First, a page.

FC: Many online creative collaboration platforms rely on unpaid contributions by passionate artists who just want a platform for their creative works, but HitRECord actually compensates its contributors. Where do you see the line between creativity and commerce? Would you discourage people from publishing their work online for free?
JGL: Maybe it’s because I’ve gotten old or something, but the more I learn about how the world actually works and how things get done, the less distinction I make between creativity and commerce. I think when you have a fantasy about creativity and you’re just creating things in your mind you can tell yourself ‘money doesn’t matter.’ But if you’re actually trying to get something done in the real world you have to confront the reality that money is going to come into it, and there are artful ways to fund the big, amazing, cool, creative projects you want to do. That’s why HitRECord is a for-profit company.
The 20th-century archetype of the artist is someone who’s like, ‘Oh I’m just an artist, I don’t think about all that stuff that the suits think about. They just came and signed me and swept me away to my fairytale rock star life.’ That story barely exists anymore, if at all, and I say good riddance. I don’t understand the benefit of an artist being divorced from the realities of real people in the real world. For those of us who are passionate about creativity surviving into the 21st century, we’ve got to be creative about not just the content, but the form.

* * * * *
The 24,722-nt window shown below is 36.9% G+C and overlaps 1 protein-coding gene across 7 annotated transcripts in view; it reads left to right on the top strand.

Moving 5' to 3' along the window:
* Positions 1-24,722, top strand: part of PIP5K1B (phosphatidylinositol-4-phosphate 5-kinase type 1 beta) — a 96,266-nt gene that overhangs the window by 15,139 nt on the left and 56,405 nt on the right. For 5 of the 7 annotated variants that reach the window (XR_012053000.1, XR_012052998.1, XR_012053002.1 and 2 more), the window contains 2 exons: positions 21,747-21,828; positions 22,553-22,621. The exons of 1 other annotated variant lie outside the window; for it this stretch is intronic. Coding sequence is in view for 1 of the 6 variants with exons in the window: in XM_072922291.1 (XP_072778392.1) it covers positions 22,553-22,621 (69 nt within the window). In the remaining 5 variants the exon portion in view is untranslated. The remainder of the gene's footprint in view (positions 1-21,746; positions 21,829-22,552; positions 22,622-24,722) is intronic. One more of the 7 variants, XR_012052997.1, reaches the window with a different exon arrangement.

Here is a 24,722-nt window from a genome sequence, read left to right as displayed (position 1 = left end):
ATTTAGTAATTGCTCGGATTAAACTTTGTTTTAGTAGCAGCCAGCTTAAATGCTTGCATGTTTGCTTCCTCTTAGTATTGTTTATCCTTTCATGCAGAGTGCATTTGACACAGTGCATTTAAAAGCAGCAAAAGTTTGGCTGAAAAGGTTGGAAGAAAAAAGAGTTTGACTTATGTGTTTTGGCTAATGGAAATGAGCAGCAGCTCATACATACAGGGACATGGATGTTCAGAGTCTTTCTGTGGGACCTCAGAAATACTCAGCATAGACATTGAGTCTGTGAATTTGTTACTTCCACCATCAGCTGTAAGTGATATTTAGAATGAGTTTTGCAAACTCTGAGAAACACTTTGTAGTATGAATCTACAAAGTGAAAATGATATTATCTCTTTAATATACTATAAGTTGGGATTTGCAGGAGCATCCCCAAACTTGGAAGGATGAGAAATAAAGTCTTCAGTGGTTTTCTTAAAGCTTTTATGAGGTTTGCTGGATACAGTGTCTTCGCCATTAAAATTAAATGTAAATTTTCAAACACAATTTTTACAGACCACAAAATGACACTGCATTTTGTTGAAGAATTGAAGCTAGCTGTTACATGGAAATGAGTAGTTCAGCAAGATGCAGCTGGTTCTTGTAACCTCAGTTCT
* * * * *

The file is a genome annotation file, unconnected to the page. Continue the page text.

FC: Speaking of the form, you began your career in film and television. How does that translate onto the internet? What have you learned about switching mediums?
JGL: A movie or a TV show is just one directional. You have the artist and you have the audience and there’s a solid wall in between them, whereas the internet facilitates something completely different. That’s at the heart of what HitRECord is.
In the last 10 years, the breaking down of those barriers, I think, has translated into something that is only a baby step forward from 20th-century media. What you see when people watch videos on the internet is mostly not very different from watching TV in the ’50s. I think that’s going to change. I think the technology itself offers the potential to have the media become something that is far more constructive and collaborative. We’re not necessarily there yet, but that’s often the case with a new, powerful technology. It takes some time.